In recent years, the Dragons have annually boasted one of the state’s premier offensive lines -- which is among the biggest reasons they haven’t lost a regular season since week two of the 2009 campaign. Most impressive about Duxbury’s offensive line success is it has graduated a number of standout linemen, including Grant’s brother Aaron (2010) whose playing at Boston College.

Gordon Acha finished 2011 as ESPN Boston's Lineman of the Year before moving on to Elon College; last year, Rob Kosharek earned a scholarship to Holy Cross. Yet still, they’ve pushed forward. Given the size, and experience, across Duxbury’s offensive line, 2013 should prove no different.

“We’ve been really lucky to reload the last few years,” said coach Dave Maimaron. “I’m not sure how Duxbury has so many of these kids, but I’m glad we do. These guys aren’t just big and strong though, they all athletic too. We’ve been blessed.”

Kramer is the biggest body, but center Rick Lippard (6-0, 240), left tackle Jack Herlihy (6-5, 255) and Matt Boyle (6-4, 250) give Duxbury plenty of road graders ready to pave the way for quarterback Sean McCarthy and running Khai Perry.

Like Maimaron, Kramer couldn’t pin down just one reason the Dragons offensive line continues to be one of the strongest points on the team.

“I know I’ve been blessed with good genes, and I’m sure the other guys would say the thing,” Kramer said. “I think it really just stems down from the great coaching Coach Maimaron gives. We get a lot of help from our running backs and quarterbacks -- those guys make us look pretty good.”

To make sure they keep winning trench battles, this year’s version of the offensive line was most often found in the offseason moving a lot of weight in the weight room.

“We all worked really hard with at the Duxbury strength and conditioning stuff,” Kramer said. “I know for me, working out mostly with Jack (Herlihy) was always fun. Having another big guy with you, we were always trying to push out an extra rep on the bench or move up in weight on squats.”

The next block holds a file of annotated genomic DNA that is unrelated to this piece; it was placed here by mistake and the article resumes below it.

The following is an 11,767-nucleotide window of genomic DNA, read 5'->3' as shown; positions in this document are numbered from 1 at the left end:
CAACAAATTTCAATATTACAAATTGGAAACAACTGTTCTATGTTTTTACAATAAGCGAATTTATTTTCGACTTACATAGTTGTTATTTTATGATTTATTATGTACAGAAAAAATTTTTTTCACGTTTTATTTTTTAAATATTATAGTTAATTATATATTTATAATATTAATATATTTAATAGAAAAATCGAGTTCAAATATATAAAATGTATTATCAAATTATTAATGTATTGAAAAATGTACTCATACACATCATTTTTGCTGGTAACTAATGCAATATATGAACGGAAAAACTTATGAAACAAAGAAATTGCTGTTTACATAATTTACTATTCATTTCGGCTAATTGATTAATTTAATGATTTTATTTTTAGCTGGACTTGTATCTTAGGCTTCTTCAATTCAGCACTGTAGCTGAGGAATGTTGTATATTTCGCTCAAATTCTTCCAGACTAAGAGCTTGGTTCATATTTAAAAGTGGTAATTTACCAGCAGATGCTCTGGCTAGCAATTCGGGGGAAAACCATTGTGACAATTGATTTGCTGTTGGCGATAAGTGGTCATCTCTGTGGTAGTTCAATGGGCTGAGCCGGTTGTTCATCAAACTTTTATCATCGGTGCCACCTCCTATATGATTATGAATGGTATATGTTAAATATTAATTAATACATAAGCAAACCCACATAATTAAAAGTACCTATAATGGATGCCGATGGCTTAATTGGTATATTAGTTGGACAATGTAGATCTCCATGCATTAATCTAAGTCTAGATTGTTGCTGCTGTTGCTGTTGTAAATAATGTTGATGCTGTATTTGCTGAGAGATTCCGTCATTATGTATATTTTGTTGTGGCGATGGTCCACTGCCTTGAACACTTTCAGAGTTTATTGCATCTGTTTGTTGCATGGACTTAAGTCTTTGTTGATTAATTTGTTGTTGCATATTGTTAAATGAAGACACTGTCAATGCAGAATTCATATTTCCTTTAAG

Kramer and Herlihy have positioned themselves to become the next Duxbury linemen to move on to the college ranks.

Herlihy is still taking part in the recruiting process, and has garnered some Ivy League interest for the next level. Kramer passed on scholarship offers from Villanova and Eastern Carolina, and also couldn’t be tempted by Ive League recruiters.

West Point, the Army’s officer academy, just made more sense. Kramer will either enroll at West Point or West Point Prep next fall, but he’s excited to be a Black Knight.

“I went up in July for a one-day camp, and I just feel like it’s I want to be and where I belong,” Kramer said. “I’ll be honored to serve this country after I finish school there.”

But first, Kramer will have the honor of leading Duxbury’s offensive line as the Dragons pursue a sixth straight Patriot League Keenan Division title.

2012: 11-1, Lost in Div. 2 Playoffs
Coach: Dave Maimaron (Ninth season, 83-13)
Strengths: Offensive line, running back, quarterback
Weaknesses: Linebacker
Key Returnees: Grant Kramer, Sr. OG, 6-4, 270 lbs; Khai Perry, Sr. RB, 5-7, 175 lbs; Sean McCarthy, Sr. QB, 6-1, 185 lbs; Jack Herilhy, Sr. OT, 6-5, 250 lbs
Outlook: The Dragons are replacing a lot on defense, including 2012 Defensive Player of the Year Marshall McCarthy. Even as Duxbury figures out personnel to take on defensive roles, the offense will be able to shoulder the load given the strength of the offensive line, as well as the return of starting QB Sean McCarthy. Khai Perry is a dynamic runner who can make plays in a variety of ways, and will ensure the Maimaron’s squad is once again a balance one. This squad likely matches last year’s 29 points per game, so if the defense does its part, Duxbury will have a chance to hoist a third Div. 2 trophy in four years.